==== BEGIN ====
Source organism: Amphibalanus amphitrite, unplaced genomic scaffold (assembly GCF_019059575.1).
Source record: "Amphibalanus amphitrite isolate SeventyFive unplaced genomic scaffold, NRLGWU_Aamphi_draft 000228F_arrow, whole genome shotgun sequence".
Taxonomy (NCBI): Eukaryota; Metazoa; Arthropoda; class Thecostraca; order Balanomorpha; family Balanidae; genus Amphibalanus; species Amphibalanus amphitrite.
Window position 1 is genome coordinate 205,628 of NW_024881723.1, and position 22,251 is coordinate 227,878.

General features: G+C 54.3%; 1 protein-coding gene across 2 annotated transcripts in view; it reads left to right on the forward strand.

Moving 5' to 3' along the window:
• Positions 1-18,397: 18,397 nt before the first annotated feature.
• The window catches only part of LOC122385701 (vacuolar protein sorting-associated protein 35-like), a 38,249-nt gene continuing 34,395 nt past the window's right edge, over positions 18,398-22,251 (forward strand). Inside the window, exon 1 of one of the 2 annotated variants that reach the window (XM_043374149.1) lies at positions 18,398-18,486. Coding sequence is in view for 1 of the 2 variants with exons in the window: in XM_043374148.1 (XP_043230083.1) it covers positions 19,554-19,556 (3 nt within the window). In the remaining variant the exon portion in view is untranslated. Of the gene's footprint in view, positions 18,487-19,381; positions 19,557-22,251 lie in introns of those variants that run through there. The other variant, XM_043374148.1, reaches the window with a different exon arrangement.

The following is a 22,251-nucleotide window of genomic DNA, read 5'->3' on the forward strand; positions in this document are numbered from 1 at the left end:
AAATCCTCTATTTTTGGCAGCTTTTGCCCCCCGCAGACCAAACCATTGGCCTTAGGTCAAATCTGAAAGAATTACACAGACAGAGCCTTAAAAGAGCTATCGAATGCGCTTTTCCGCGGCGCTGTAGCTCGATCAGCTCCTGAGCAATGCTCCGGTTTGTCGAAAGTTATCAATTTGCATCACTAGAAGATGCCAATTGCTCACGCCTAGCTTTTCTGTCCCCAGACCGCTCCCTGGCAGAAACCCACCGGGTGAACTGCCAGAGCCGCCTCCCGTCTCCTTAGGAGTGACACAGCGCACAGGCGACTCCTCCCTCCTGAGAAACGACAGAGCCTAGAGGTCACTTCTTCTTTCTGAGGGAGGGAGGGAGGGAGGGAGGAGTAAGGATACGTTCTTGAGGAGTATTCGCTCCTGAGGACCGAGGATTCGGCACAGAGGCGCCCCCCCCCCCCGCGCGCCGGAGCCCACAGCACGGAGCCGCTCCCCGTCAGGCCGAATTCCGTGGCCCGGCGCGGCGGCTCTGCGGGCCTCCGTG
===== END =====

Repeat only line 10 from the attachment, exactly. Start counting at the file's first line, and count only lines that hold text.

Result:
AAATCCTCTATTTTTGGCAGCTTTTGCCCCCCGCAGACCAAACCATTGGCCTTAGGTCAAATCTGAAAGAATTACACAGACAGAGCCTTAAAAGAGCTATCGAATGCGCTTTTCCGCGGCGCTGTAGCTCGATCAGCTCCTGAGCAATGCTCCGGTTTGTCGAAAGTTATCAATTTGCATCACTAGAAGATGCCAATTGCTCACGCCTAGCTTTTCTGTCCCCAGACCGCTCCCTGGCAGAAACCCACCGGGTGAACTGCCAGAGCCGCCTCCCGTCTCCTTAGGAGTGACACAGCGCACAGGCGACTCCTCCCTCCTGAGAAACGACAGAGCCTAGAGGTCACTTCTTCTTTCTGAGGGAGGGAGGGAGGGAGGGAGGAGTAAGGATACGTTCTTGAGGAGTATTCGCTCCTGAGGACCGAGGATTCGGCACAGAGGCGCCCCCCCCCCCCGCGCGCCGGAGCCCACAGCACGGAGCCGCTCCCCGTCAGGCCGAATTCCGTGGCCCGGCGCGGCGGCTCTGCGGGCCTCCGTG